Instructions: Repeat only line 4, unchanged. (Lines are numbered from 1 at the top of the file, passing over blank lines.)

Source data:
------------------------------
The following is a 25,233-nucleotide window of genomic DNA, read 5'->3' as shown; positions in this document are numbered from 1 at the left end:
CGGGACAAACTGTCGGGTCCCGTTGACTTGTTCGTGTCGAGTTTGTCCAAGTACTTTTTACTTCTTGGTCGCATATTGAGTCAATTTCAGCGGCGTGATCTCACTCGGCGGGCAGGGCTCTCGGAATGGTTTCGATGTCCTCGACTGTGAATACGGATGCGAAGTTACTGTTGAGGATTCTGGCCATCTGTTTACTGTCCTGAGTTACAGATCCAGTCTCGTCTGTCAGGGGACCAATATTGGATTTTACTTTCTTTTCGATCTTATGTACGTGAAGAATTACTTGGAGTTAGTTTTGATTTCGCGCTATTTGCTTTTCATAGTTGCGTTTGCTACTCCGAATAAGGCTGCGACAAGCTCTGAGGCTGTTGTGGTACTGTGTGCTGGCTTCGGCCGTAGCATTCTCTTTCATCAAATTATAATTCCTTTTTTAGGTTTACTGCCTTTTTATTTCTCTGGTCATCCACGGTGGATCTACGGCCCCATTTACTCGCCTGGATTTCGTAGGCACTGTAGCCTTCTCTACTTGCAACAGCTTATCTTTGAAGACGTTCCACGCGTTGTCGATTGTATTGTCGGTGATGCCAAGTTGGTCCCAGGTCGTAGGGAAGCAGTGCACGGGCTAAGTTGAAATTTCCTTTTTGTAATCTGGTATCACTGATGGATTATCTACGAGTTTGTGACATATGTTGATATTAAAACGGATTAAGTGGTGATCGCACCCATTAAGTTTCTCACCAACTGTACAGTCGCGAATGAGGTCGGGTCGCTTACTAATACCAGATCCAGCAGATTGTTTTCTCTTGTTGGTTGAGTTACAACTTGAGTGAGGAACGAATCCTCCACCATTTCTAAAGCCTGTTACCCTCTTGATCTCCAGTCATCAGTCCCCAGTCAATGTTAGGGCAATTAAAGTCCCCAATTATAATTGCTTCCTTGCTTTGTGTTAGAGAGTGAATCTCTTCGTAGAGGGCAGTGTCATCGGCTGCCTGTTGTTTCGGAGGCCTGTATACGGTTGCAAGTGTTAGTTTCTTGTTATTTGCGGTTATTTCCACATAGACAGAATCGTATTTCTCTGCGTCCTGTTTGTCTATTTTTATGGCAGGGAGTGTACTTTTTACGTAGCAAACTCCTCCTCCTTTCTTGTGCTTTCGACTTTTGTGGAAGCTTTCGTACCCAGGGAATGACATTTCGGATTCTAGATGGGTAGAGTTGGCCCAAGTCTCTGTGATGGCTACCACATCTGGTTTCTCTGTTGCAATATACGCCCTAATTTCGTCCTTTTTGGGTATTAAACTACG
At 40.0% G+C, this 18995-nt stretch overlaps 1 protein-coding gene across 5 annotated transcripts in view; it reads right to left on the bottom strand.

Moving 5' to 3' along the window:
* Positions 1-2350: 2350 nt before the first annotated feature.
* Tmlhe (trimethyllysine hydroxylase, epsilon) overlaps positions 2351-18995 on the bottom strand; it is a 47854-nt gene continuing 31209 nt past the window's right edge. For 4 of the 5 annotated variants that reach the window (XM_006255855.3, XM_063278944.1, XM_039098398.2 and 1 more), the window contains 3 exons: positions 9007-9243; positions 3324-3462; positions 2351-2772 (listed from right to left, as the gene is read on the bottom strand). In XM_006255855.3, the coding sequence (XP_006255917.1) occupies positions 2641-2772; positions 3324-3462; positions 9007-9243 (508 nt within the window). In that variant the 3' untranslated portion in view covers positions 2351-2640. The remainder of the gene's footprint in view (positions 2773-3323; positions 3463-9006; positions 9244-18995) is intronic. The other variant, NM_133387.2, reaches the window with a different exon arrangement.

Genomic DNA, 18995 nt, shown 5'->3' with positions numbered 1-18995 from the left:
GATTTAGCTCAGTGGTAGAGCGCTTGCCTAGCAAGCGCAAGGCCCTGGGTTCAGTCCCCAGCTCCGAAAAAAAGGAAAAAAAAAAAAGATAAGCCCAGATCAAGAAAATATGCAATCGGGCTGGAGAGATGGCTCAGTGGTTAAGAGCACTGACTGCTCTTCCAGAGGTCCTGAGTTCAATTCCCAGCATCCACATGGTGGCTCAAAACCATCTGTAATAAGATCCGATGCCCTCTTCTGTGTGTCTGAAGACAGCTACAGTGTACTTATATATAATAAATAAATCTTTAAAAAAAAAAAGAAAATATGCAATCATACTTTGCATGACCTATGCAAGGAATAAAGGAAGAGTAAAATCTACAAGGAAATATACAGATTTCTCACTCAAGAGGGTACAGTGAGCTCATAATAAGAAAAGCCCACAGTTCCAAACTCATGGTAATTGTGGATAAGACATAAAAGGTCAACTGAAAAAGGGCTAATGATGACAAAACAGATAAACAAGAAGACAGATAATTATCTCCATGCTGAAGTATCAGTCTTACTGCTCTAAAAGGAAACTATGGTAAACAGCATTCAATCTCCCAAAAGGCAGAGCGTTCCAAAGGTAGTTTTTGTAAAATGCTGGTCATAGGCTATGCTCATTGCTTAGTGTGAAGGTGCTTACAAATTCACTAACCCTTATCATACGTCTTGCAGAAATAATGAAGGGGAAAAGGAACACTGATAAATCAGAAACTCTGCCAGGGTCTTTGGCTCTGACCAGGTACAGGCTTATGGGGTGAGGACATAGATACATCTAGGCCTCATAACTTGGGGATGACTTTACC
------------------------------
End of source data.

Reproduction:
Moving 5' to 3' along the window: